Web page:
First, it is undisputed that the parties used the [marital] residence as their family home. Second, both parties contributed to the ongoing management and maintenance of the property, both during the marriage and during the period of separation before trial. It is undisputed that when the parties resided together, Husband worked long hours and Wife cared for the home as well as the parties’ children. The record demonstrates that Wife paid bills for the home out of the parties’ joint bank account, helped plan renovations on the home, planted flowers, etc. . . . The record clearly reflects that Wife contributed greatly to the ongoing management and maintenance of the [marital] residence.

The third transmutation factor, whether the home is titled jointly, obviously militates against a finding of transmutation in this case because the [marital] residence is titled in Husband’s name only. However, it is well-established that record ownership of an asset does not always control its classification. Moreover, the fourth factor strongly favors a finding of transmutation in light of the proof that the parties did substantial renovations on the [marital] residence with marital funds. Wife was heavily involved in the improvement process and often wrote checks out of the parties’ joint bank account to pay for the improvements. . . . Although both the trial court and Husband make much of the fact that Wife’s credit was never used to fund the improvements, this is inapposite in light of the fact that no party’s credit was needed because the renovations were paid for outright with marital funds.

The Court applied the same analysis to the North Carolina cabin:

Again, both Husband and the trial court rely heavily on the fact that the cabin was not titled in Wife’s name, as well as the fact that Wife’s credit was not used to improve the property. Like the [marital] residence, however, no party’s credit was used to improve the property because the parties were able to pay for all improvements up front. . . .

The trial court again gives undue weight to the fact that Wife did not financially contribute to the parties’ estate during the marriage . . . . However, the record does not support this finding in light of the fact that the improvements were paid for with marital funds.

The classification of the Church Street property was reversed for the same reasons.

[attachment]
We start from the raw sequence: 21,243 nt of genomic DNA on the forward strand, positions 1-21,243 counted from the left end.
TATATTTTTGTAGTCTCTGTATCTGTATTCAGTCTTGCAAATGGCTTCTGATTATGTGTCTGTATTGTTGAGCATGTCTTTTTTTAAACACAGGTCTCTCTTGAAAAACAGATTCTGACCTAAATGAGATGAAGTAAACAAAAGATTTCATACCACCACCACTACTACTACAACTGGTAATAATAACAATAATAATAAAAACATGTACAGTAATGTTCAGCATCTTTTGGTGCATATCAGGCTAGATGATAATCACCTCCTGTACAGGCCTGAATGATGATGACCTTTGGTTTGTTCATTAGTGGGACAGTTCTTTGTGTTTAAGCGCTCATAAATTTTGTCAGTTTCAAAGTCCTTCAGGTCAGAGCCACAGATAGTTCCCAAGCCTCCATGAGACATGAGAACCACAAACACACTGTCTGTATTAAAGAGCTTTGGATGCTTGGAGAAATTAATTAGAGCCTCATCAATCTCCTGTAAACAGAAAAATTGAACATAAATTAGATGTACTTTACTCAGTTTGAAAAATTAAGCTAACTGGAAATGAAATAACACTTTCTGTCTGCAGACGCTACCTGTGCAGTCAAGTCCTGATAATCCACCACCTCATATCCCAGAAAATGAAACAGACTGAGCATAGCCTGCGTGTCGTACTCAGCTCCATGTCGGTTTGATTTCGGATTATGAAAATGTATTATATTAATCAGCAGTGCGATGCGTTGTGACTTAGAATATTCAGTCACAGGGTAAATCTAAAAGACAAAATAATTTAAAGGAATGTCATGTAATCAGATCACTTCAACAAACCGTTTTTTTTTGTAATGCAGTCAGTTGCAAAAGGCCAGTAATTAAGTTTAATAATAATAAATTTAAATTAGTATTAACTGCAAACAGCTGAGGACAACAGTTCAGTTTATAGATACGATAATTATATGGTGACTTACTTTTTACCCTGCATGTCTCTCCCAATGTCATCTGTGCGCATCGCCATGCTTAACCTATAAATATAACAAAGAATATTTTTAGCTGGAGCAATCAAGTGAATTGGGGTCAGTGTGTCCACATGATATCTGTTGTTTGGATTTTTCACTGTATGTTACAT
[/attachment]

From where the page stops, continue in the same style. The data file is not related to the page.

After ruling that all three properties are marital property, the Court remanded the case to the trial court to reconsider its equitable division of marital property. It concludes with this note to the trial court:

One final note is in order regarding equitable division of the parties’ marital estate on remand. In its amended findings of fact and conclusions of law addressing division of the parties’ property, the trial court repeatedly states that Wife made no financial contributions to the family, and at several points notes that the money in the parties’ joint checking account was money earned by Husband, through his employment, with no contribution from Wife. . . . The trial court’s conclusions addressing the division of property ascribed more weight to Husband’s role as wage earner than to Wife’s role as homemaker. Wife, however, has been the sole caregiver to the parties’ children [for several years]. Contrary to the findings of the trial court and Husband’s contentions on appeal, Wife’s contribution to the family has been both meaningful and substantial.

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[F]ailure to consider Husband’s and Wife’s contributions equally would be a serious error of law in light of the longstanding policy recognizing the equal dignity and importance of the contributions to the family of the homemaker and the breadwinner. It is our sincere hope that the trial court will remedy this error in dividing the marital estate on remand so as to avoid future appeals.

Dover v. Dover (Tennessee Court of Appeals, Eastern Section, December 8, 2020).

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Classification of Separate Property Reversed in Knoxville, Tennessee Divorce: Dover v. Dover was last modified: December 20th, 2020 by K.O. Herston